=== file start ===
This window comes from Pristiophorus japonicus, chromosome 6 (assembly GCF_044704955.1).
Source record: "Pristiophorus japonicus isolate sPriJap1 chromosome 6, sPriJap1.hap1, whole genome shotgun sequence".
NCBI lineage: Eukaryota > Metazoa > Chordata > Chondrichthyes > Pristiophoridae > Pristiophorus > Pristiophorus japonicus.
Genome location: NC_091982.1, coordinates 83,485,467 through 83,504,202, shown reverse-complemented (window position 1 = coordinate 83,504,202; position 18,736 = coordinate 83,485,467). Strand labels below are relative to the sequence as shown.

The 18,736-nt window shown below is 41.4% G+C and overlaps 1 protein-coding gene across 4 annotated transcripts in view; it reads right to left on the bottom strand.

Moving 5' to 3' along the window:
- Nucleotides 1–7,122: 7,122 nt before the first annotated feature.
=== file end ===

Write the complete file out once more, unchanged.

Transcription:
This window comes from Pristiophorus japonicus, chromosome 6 (assembly GCF_044704955.1).
Source record: "Pristiophorus japonicus isolate sPriJap1 chromosome 6, sPriJap1.hap1, whole genome shotgun sequence".
NCBI lineage: Eukaryota > Metazoa > Chordata > Chondrichthyes > Pristiophoridae > Pristiophorus > Pristiophorus japonicus.
Genome location: NC_091982.1, coordinates 83,485,467 through 83,504,202, shown reverse-complemented (window position 1 = coordinate 83,504,202; position 18,736 = coordinate 83,485,467). Strand labels below are relative to the sequence as shown.

The 18,736-nt window shown below is 41.4% G+C and overlaps 1 protein-coding gene across 4 annotated transcripts in view; it reads right to left on the bottom strand.

Moving 5' to 3' along the window:
- Nucleotides 1–7,122: 7,122 nt before the first annotated feature.